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Journal Article


Henriksson J, Johannisson A, Bergqvist PA, Norrgren L. Arch. Environ. Contam. Toxicol. 1996; 30(2): 213-219.


Swedish University of Agricultural Sciences, Faculty of Veterinary Medicine, Institute of Pathology, Uppsala, Sweden.


(Copyright © 1996, Holtzbrinck Springer Nature Publishing Group)






The four arsenic-containing chemical warfare agents (CWA) Adamsite (technical, 10-chloro-9-10-dihydrophenarsazine), Clark 1 (Diphenyl arsine chloride), Clark 2 (Diphenyl arsine cyanide), and Lewisite (2-chloro-ethenyl dichloro arsine) were evaluated toxicologically using an in vitro and an in vivo model. The CWA were tested in vitro, using human leucocytes, in order to evaluate their effects on cell proliferation and cell cycle kinetics assayed by flow cytometry. The concentration for total inhibition of cell proliferation for the CWAs ranged from 0.3 micrograms/mL (Lewisite) to 15 micrograms/mL (Clark 1). The results showed no differences in cell proliferation between the different stages of the S-phase either at no-effect or at effect concentrations when samples treated with the CWAs were compared with untreated controls. As2O5 was used as a reference, and the arsenic concentration required for total inhibition of the cell proliferation was 1.7 mg/mL. A lower arsenic concentration, 0.83 micrograms/mL, showed a decreasing proliferation ration in the different parts of the S-phase with Searly and Slate having the highest and lowest ratios, respectively. In addition, there was a positive correlation between the unlabeled S-phase cell ratio and the arsenic concentration, indicating cessation of DNA-synthesis. Conclusively, the examined CWAs exerts a toxicity more potent than arsenic, with respect to cell proliferation. This might indicate that the toxicity of these arsenic-containing CWAs only to a minor extent can be explained by their arsenic content. Because of their relatively good water solubility and ability to easily degrade to arsenic acid, organo-arsenics, e.g., Lewisite, pose less of an environmental threat than organo-arsenics that are sparingly soluble and chemically persistent, like Adamsite. The four CWAs were also tested in vivo in a dietary exposure study, using juvenile three-spined stickleback (Gasterosteus aculeatus L.) as test organism, with measurement of EROD-activity and studies of liver morphology. The results from the in vivo study indicated small effects, suggesting that a 10-week period of dietary exposure at tested dose levels (1 and 100 ng/ml) affects juvenile three-spined stickleback only to a minor extent.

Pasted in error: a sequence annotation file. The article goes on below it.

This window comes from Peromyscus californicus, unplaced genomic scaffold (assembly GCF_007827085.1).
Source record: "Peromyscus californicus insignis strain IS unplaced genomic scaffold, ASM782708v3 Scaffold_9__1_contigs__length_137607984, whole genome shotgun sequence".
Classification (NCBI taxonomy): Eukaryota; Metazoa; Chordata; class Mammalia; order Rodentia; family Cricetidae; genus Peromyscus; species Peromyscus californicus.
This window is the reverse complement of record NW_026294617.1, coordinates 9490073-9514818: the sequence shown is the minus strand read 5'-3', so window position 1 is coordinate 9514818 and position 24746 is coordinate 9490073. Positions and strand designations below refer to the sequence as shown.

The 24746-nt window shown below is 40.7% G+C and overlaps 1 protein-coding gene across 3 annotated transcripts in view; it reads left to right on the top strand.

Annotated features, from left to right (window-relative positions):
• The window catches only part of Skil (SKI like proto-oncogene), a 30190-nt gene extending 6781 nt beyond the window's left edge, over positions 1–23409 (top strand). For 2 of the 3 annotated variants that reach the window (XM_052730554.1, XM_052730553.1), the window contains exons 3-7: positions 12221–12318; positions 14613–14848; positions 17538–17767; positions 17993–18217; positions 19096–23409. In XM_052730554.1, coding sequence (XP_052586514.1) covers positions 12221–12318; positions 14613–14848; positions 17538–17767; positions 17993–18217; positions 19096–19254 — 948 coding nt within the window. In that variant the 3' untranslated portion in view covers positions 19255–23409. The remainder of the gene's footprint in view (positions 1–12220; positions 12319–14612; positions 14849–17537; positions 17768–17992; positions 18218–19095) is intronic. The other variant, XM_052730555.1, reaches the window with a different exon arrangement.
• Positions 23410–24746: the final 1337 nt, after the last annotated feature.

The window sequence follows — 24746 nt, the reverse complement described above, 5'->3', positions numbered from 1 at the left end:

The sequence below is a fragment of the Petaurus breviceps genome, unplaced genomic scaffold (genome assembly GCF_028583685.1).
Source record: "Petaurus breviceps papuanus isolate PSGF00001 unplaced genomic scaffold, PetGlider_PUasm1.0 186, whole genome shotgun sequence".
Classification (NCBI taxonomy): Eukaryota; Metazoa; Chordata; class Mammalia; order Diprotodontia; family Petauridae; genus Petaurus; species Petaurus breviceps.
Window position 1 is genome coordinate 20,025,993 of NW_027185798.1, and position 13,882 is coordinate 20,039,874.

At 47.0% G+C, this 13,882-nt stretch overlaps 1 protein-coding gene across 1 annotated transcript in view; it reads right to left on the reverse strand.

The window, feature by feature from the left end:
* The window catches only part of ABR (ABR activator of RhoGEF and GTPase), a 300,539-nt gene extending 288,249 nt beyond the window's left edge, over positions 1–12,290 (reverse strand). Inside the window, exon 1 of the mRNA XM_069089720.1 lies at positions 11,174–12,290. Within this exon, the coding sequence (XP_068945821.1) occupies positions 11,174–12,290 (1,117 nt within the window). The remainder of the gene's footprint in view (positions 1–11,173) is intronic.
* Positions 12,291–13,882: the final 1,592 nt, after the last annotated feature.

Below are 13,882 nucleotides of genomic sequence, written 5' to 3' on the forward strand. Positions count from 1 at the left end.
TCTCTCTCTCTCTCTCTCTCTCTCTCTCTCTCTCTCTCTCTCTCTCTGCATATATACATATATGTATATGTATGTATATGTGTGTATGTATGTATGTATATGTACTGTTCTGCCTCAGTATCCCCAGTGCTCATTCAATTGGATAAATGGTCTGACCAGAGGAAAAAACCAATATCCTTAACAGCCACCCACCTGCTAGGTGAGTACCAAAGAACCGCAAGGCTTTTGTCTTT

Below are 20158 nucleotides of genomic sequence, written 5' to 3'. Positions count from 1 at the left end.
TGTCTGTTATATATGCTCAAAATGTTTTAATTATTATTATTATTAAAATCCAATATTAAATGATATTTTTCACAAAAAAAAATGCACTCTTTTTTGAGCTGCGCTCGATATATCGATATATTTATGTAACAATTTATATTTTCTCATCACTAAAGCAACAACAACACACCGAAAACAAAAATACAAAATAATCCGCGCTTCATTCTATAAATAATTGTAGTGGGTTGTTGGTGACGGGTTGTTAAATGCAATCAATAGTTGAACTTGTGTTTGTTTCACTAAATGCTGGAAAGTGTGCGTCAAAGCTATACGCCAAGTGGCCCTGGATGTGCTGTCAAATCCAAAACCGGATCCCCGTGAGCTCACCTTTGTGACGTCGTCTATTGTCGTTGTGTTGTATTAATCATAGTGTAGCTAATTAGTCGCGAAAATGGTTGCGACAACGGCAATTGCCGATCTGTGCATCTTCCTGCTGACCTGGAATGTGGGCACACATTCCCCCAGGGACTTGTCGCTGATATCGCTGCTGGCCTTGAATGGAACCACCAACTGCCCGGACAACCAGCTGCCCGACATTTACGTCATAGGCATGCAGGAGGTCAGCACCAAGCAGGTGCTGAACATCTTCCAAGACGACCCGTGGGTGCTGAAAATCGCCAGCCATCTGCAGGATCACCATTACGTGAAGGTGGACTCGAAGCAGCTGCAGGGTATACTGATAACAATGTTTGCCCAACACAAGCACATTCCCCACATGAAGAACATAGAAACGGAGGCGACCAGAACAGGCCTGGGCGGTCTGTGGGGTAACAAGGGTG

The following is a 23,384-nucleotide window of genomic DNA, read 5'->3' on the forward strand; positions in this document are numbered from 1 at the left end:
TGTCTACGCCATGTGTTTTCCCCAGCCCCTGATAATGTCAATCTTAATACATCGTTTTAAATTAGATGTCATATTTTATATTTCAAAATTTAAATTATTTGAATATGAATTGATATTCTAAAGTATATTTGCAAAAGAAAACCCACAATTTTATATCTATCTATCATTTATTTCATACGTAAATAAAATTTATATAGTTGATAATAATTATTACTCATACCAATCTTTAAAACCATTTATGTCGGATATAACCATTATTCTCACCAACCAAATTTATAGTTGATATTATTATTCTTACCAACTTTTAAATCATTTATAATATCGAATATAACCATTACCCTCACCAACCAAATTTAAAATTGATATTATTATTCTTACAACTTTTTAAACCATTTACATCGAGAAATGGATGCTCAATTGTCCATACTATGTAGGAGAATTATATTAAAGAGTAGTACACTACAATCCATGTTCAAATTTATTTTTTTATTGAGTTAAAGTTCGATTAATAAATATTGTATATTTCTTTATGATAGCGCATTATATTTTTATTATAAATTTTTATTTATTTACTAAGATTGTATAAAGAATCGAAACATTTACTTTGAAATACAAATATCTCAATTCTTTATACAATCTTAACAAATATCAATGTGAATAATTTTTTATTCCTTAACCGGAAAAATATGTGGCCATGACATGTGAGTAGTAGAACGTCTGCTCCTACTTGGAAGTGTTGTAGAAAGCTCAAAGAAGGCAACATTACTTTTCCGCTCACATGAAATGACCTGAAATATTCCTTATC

Language: en


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